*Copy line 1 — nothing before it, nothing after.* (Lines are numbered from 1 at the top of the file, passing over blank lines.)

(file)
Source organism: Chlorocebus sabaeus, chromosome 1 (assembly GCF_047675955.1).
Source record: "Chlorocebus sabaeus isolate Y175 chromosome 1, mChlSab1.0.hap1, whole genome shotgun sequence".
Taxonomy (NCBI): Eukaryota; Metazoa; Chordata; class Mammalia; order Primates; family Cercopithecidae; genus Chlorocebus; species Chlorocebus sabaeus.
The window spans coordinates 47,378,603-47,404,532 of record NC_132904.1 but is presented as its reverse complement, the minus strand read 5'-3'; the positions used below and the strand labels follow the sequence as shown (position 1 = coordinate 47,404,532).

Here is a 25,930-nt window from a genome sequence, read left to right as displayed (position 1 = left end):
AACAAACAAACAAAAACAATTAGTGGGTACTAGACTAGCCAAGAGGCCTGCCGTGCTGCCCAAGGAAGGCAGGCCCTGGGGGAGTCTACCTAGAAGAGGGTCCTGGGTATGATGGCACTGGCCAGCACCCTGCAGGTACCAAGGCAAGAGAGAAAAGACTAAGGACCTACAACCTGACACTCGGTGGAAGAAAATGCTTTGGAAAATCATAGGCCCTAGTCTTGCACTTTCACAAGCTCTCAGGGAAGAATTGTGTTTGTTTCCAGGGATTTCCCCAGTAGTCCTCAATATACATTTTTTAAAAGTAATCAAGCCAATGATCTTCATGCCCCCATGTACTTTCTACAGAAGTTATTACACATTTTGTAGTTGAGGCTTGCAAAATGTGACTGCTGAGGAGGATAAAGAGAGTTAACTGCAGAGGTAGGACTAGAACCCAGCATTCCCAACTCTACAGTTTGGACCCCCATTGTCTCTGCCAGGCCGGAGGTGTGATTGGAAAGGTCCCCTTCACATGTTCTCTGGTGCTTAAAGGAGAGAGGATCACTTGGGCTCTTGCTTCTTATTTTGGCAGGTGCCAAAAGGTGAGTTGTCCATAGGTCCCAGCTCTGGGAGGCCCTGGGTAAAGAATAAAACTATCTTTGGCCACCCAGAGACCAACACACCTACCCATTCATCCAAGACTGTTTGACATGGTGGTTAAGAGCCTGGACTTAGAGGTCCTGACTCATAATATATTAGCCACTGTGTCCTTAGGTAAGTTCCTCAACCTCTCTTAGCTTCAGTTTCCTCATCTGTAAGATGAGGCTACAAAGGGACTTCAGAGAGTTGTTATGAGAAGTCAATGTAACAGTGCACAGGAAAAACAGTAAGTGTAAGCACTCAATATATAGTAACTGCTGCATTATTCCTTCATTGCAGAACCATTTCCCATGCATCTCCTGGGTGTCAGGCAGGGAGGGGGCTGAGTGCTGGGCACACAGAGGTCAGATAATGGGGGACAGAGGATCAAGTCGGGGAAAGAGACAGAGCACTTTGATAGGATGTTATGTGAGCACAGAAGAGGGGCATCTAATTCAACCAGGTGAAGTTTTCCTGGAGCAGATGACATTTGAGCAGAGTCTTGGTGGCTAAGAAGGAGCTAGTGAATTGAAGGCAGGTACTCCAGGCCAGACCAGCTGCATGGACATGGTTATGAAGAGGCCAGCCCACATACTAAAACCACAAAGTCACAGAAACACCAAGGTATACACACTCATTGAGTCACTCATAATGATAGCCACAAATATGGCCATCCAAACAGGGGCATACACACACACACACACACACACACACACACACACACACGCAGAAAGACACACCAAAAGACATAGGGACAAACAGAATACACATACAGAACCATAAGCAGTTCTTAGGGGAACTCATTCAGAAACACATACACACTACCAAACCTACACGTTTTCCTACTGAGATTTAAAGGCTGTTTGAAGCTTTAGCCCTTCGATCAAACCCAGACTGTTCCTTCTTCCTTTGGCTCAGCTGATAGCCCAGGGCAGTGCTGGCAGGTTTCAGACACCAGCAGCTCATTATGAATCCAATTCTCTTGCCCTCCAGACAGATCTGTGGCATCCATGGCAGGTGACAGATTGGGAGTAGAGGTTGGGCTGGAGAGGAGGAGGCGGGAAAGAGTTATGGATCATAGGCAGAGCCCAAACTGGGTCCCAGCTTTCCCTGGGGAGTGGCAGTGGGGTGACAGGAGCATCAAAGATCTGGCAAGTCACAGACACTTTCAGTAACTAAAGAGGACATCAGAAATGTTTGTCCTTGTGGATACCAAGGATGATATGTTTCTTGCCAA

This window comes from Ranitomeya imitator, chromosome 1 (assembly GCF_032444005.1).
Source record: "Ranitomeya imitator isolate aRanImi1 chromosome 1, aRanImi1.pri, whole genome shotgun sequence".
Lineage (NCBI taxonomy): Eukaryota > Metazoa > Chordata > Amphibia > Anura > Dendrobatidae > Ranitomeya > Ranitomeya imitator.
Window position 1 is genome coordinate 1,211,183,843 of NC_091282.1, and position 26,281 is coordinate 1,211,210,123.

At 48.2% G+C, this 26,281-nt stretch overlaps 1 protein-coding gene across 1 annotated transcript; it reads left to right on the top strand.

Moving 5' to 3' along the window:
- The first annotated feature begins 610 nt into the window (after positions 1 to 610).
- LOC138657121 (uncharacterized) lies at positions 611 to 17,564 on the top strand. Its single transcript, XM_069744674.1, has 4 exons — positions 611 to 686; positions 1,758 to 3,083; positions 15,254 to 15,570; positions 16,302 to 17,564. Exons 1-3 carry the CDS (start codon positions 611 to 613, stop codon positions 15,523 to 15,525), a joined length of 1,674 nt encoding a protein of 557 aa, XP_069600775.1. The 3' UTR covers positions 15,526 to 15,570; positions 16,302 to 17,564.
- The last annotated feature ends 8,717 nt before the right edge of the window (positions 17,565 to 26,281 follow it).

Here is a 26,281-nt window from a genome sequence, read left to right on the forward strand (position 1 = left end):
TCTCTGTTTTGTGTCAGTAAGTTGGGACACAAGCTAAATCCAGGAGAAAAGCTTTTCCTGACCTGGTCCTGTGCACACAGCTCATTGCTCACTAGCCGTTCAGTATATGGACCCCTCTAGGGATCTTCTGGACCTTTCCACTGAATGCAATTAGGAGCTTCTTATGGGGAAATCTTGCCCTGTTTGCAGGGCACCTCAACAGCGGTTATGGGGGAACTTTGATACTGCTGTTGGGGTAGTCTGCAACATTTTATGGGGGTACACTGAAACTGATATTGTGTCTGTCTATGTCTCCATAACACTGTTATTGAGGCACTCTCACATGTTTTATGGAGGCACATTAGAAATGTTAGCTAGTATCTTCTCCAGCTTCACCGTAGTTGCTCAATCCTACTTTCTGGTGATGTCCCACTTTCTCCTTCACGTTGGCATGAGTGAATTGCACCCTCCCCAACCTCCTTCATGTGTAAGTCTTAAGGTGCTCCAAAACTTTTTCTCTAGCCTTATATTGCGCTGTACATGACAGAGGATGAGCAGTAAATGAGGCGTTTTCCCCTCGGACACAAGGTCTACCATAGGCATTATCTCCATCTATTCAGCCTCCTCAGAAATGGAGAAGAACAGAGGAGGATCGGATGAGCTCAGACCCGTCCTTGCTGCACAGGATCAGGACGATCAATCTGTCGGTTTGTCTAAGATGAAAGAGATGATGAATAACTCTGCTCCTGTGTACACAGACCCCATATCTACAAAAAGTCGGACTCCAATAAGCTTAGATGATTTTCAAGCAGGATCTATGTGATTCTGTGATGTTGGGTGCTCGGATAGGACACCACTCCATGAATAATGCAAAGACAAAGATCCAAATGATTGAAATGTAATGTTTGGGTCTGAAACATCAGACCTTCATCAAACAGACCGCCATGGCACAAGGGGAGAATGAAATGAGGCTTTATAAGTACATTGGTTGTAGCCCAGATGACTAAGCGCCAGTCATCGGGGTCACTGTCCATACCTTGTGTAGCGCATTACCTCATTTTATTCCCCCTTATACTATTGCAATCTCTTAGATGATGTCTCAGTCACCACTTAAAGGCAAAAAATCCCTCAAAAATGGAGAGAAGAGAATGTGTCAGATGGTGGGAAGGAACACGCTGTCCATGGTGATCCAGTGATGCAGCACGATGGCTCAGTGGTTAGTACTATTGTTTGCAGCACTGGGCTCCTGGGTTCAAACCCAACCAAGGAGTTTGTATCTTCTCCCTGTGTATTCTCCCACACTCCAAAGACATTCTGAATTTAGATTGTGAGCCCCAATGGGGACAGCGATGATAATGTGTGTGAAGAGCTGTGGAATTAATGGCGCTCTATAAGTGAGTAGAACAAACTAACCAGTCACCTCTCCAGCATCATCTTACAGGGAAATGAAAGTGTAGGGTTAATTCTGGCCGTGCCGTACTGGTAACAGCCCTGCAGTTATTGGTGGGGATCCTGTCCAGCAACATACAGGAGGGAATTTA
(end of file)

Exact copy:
Source organism: Chlorocebus sabaeus, chromosome 1 (assembly GCF_047675955.1).